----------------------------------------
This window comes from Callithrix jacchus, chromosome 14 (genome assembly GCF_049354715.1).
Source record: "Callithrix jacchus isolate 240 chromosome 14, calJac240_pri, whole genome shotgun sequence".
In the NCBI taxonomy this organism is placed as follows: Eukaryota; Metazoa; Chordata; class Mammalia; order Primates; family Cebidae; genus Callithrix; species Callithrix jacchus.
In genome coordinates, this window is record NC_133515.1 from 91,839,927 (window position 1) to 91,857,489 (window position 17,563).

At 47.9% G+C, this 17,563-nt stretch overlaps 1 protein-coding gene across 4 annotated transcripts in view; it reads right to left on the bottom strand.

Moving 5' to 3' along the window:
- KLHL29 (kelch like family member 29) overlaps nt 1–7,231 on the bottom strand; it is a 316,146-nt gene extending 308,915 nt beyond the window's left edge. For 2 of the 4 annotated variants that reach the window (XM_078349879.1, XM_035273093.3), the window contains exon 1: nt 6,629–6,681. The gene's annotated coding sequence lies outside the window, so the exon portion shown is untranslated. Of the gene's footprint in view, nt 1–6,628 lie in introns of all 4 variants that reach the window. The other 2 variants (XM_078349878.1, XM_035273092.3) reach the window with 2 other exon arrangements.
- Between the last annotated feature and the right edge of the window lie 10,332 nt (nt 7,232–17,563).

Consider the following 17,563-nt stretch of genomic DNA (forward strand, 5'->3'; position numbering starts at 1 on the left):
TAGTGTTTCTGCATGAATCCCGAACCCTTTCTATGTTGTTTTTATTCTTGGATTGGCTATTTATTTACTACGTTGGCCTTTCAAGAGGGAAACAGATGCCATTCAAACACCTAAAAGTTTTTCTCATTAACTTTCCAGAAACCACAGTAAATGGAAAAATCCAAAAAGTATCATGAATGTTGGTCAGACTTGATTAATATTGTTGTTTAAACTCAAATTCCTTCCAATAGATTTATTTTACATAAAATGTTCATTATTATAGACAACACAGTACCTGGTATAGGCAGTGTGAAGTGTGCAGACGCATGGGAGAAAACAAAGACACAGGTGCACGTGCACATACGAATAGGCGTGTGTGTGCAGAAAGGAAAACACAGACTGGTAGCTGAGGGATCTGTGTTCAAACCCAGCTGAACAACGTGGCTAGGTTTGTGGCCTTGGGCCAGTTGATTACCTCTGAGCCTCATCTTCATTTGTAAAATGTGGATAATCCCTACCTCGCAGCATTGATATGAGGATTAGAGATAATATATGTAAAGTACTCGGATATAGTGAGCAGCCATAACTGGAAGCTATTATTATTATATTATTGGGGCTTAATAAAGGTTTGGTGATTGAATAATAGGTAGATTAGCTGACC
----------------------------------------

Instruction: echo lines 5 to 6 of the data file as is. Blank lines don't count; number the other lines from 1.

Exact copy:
At 47.9% G+C, this 17,563-nt stretch overlaps 1 protein-coding gene across 4 annotated transcripts in view; it reads right to left on the bottom strand.

Moving 5' to 3' along the window: